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Romeo And Juliet – Review

R&J

Within the first five minutes of Romeo and Juliet the audience is treated to; a pyrotechnics show, a flying live bird, amplified kettledrums and a movie star arriving on a motorcycle. It isn’t until the arrival of the Capulets, all played to beautiful perfection, that we realize that this is a show that has something for everyone.

Under David Leveaux’s direction this Romeo and Juliet is in essence two plays. The Montagues all appear to be Caucasian and far paler in most respects to the Capulets. The Montagues all seem to be British while the Capulets are American. This blatant use of differing accents might be apt if the setting was the Revolutionary War. But the setting is undefined. There is a bit of sand and an enormous faded fresco wall with graffiti that intentionally or not evokes the opening credits of West Side Story. The costumes are mostly subdued hued flowing Eileen Fisher type garments, and some people don’t wear shoes. In short, we’re not sure exactly where and when this is taking place, but we do know that shiny modern (and loud) motorcycles have been invented already.

The duality at play goes far beyond skin tone and accents however. The actors surrounding Romeo (Orlando Bloom) seem subdued. The fight scenes are hesitant and involve little touching (as if the actors were marking the scene.) Mr. Bloom is the most physically timid and we can almost hear him count out his moves. It doesn’t make for very interesting fight scenes, and it is a bit difficult to discern who is supposed to be injured. The physical hesitation becomes even more jarring when Romeo is paired with the fluid Juliet (Condola Rashad). Her lithe youthful movements in contrast to the (significantly older) Bloom’s rigid timidity make the age difference all the more glaring. Their scenes together often shift into consecutive monologues as it’s impossible to see what’s between them. We are certain that Juliet is smitten, but are never quite sure what Romeo feels. Several times, when Mr. Bloom could be heard and understood, I found myself wondering; is he sad is he happy? The restraint of all of the Montague players is in such contrast to the bold performances of the Capulet clan. When Juliet, the nurse (Jane Houdyshell) and either parent; (Chuck Cooper) and (Roslyn Ruff) are on stage, we’re watching a different play entirely. The theatre comes alive with their modern and passionate interpretation. They are subtle and fierce and funny and wonderful.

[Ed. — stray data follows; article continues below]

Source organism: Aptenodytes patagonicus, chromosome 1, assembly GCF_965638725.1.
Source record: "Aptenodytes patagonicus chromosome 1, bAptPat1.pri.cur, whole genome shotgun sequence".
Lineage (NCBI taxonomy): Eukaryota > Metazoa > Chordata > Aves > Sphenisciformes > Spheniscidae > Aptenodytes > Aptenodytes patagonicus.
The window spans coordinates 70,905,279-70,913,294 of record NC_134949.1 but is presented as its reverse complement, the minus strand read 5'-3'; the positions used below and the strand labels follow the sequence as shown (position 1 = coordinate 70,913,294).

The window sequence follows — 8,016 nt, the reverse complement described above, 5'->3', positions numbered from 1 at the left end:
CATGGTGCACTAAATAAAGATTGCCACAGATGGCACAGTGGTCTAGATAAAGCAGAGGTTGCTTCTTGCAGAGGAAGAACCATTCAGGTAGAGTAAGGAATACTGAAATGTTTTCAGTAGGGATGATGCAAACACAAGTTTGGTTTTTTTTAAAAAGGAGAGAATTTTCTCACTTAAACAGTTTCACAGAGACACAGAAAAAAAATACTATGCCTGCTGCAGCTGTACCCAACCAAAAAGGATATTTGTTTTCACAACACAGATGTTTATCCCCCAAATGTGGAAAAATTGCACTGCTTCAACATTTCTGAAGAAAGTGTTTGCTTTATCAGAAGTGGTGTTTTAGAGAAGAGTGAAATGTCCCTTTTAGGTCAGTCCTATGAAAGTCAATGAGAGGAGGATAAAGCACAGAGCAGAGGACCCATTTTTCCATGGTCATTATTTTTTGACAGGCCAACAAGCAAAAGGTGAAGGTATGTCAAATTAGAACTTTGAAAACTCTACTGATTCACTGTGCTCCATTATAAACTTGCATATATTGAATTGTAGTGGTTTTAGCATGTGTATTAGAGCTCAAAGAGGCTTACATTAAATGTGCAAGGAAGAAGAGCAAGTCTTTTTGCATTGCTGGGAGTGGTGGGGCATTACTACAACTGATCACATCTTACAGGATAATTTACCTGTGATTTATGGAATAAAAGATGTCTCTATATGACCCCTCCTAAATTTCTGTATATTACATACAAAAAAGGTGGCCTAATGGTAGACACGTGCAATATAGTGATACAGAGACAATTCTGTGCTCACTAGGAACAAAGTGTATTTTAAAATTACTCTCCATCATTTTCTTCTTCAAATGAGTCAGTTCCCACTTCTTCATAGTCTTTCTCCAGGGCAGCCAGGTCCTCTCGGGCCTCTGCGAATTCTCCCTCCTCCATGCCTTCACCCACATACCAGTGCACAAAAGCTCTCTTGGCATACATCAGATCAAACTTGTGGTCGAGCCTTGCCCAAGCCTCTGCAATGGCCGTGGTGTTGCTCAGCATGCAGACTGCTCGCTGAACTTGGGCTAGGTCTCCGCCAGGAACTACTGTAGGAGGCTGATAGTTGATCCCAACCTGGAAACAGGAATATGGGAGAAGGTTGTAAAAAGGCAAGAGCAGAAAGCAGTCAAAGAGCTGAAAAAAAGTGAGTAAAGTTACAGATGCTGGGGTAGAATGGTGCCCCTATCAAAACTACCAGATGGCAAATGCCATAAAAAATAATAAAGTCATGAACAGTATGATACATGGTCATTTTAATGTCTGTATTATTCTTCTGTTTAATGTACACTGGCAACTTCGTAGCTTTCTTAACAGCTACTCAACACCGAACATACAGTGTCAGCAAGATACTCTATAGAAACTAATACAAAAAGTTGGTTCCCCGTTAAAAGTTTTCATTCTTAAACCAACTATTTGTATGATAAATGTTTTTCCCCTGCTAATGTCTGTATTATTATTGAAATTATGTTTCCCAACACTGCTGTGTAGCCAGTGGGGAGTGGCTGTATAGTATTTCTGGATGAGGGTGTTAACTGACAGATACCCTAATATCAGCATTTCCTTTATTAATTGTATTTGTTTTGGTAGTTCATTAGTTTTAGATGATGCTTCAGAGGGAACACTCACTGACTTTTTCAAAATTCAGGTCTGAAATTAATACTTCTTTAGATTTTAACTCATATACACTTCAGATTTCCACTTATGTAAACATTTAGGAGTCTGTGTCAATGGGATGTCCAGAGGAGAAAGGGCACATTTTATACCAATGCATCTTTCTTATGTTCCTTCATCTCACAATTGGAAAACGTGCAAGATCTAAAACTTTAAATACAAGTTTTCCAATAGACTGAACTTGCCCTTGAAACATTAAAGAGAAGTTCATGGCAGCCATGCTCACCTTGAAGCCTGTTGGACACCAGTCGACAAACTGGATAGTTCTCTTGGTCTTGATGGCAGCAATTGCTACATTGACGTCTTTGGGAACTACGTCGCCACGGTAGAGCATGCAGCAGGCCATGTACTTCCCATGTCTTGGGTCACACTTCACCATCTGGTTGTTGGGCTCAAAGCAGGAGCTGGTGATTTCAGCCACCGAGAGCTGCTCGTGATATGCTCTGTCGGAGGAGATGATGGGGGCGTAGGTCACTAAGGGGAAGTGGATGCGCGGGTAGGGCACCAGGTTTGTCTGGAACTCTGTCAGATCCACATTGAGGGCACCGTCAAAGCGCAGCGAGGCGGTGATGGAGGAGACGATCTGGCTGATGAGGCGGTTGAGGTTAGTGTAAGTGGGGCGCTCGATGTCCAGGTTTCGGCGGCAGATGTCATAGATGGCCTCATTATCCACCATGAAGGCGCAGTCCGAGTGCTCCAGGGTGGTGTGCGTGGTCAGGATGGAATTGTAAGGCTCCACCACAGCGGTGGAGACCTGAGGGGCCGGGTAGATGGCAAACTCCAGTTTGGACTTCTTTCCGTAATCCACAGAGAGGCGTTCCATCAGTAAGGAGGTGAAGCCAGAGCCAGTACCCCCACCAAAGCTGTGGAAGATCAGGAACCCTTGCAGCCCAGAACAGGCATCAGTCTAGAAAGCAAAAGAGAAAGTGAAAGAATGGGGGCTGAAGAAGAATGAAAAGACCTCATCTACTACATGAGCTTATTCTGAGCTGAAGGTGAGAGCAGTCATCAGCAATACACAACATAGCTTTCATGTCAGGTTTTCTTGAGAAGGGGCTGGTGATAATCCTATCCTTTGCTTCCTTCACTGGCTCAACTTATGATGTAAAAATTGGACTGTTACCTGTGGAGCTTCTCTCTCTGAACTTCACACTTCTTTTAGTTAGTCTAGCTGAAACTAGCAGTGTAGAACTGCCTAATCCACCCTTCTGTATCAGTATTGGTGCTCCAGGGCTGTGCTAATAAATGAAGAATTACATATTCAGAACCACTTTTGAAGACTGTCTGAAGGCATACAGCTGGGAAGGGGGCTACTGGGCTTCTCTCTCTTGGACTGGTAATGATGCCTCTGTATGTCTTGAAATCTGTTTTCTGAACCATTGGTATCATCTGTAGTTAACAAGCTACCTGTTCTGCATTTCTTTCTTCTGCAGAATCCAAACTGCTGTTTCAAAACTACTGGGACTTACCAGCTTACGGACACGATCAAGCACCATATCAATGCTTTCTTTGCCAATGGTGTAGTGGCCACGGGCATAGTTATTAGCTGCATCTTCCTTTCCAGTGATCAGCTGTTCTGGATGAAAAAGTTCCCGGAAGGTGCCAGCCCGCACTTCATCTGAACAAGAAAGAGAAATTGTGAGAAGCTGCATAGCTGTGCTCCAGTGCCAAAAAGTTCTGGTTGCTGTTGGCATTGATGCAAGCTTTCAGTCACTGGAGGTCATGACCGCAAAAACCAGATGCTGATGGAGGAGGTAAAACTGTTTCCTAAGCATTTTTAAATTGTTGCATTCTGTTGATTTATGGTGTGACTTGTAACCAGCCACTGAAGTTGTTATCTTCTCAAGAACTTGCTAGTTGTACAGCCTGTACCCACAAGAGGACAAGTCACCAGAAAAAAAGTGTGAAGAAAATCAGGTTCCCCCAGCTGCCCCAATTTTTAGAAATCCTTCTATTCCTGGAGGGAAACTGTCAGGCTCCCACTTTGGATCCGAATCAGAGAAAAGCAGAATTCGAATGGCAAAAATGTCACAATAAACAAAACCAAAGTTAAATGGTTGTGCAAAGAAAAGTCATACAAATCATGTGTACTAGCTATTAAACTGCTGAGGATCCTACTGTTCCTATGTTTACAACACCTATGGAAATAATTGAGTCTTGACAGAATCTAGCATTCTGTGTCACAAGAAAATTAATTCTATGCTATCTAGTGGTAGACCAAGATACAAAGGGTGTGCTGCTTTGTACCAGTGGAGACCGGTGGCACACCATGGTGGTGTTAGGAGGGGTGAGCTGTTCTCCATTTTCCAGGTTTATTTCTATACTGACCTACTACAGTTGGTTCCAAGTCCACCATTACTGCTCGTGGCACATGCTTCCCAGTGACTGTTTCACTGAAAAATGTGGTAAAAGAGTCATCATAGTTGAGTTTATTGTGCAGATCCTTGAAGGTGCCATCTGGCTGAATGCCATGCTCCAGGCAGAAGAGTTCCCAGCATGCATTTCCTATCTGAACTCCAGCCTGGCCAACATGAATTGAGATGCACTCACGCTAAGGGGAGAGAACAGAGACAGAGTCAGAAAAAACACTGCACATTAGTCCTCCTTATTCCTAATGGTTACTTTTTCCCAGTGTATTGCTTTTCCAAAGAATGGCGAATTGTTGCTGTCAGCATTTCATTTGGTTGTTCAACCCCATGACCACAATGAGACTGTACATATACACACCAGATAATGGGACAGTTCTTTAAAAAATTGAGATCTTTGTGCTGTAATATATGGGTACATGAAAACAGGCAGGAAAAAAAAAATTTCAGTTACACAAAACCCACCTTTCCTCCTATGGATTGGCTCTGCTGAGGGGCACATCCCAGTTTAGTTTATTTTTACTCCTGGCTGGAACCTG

The fresco wall moves in several ways throughout the play and makes for a simple unobtrusive backdrop. It’s a reprieve from the frequently used blasts of fire. There is a large bell hanging from the fly throughout most of the play. It’s purpose and/or symbolism is not entirely clear. The music (when not being used to demand the audience’s attention) is a lovely addition. The cellist (Tahirah Whittington) took to the stage to play during the party scene and helped to create the most dramatic and delicious moments of the production. Luckily there are enough of these exquisite scenes to satisfy those who enjoy such things. There is also plenty to make special effects fans happy. And the people who come to see a movie star stand on a stage and speak will be satisfied as well. It is an interesting balance Mr. Leveaux has achieved.

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Posted by on September 12, 2013 in Uncategorized

 

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Ruined – Review